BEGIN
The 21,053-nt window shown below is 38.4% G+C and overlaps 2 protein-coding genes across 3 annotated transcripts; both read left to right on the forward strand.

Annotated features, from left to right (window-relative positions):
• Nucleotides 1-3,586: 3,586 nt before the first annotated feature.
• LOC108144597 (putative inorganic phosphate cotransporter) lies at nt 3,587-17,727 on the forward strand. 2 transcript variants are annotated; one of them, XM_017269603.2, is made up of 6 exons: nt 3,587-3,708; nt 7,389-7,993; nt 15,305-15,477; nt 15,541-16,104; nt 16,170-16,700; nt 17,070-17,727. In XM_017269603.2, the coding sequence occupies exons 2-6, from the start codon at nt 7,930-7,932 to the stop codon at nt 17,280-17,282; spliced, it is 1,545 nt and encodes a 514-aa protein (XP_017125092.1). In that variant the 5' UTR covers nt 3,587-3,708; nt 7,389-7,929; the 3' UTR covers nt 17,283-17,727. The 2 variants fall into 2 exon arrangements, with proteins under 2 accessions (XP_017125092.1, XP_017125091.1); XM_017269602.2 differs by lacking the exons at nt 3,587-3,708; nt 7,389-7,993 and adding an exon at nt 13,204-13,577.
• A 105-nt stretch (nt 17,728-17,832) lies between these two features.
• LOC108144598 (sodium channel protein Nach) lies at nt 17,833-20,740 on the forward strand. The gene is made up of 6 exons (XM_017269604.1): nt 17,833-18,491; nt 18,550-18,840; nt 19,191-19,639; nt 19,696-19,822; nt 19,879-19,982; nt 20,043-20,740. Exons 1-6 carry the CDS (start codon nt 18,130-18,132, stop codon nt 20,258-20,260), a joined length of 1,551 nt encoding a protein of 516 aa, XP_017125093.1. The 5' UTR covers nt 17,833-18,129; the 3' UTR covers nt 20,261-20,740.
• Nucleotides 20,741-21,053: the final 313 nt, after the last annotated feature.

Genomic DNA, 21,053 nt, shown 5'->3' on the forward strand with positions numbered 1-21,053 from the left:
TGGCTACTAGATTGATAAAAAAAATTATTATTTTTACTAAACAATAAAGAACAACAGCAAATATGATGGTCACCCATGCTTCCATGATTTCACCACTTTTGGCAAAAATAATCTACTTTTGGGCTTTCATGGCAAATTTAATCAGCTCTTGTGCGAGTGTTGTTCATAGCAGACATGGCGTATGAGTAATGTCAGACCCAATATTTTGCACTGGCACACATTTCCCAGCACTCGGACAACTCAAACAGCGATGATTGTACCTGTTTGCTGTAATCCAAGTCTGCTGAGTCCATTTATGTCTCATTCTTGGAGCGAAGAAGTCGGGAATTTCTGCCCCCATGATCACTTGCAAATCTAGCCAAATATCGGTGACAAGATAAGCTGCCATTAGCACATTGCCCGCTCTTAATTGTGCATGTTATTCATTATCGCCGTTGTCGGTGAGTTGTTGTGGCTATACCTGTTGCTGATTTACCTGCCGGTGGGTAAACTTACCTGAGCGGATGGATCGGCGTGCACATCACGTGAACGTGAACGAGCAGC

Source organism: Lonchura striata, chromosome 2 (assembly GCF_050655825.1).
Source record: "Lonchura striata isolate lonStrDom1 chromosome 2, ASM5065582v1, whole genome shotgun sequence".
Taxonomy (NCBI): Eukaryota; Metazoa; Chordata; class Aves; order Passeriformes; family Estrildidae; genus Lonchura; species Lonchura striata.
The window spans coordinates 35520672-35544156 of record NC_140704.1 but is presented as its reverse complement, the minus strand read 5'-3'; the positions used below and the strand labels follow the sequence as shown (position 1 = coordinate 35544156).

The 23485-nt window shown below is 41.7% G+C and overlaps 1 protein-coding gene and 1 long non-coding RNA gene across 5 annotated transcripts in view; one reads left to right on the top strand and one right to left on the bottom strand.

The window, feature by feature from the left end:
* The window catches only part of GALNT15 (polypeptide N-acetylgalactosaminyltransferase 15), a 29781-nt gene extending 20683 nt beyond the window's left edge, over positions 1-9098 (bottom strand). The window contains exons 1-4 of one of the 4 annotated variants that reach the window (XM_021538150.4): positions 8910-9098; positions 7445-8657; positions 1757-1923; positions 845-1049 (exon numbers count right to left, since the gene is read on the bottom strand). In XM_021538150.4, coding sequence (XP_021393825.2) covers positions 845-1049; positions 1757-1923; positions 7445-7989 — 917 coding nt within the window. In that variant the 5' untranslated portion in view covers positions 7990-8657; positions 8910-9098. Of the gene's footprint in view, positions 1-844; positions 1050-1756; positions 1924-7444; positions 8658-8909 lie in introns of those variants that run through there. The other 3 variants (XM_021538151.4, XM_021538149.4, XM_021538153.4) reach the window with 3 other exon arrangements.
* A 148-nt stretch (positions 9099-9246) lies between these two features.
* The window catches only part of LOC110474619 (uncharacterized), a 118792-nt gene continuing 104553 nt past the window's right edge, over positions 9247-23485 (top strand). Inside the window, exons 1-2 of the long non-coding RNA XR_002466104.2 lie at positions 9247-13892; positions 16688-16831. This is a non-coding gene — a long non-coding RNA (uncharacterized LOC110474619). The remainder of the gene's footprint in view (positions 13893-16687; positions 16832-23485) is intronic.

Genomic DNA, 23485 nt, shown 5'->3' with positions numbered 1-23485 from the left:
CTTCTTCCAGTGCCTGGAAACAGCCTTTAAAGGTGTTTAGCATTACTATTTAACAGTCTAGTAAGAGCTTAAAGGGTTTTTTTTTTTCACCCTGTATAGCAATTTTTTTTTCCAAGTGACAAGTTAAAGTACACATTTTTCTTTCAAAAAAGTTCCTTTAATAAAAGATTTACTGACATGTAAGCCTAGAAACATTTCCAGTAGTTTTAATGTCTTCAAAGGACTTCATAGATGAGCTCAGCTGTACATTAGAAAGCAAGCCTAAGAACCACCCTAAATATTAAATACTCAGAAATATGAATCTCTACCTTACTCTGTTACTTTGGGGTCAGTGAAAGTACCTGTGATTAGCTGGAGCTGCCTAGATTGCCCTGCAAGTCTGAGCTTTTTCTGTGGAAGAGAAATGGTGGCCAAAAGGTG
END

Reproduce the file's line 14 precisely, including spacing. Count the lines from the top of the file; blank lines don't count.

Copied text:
The 23485-nt window shown below is 41.7% G+C and overlaps 1 protein-coding gene and 1 long non-coding RNA gene across 5 annotated transcripts in view; one reads left to right on the top strand and one right to left on the bottom strand.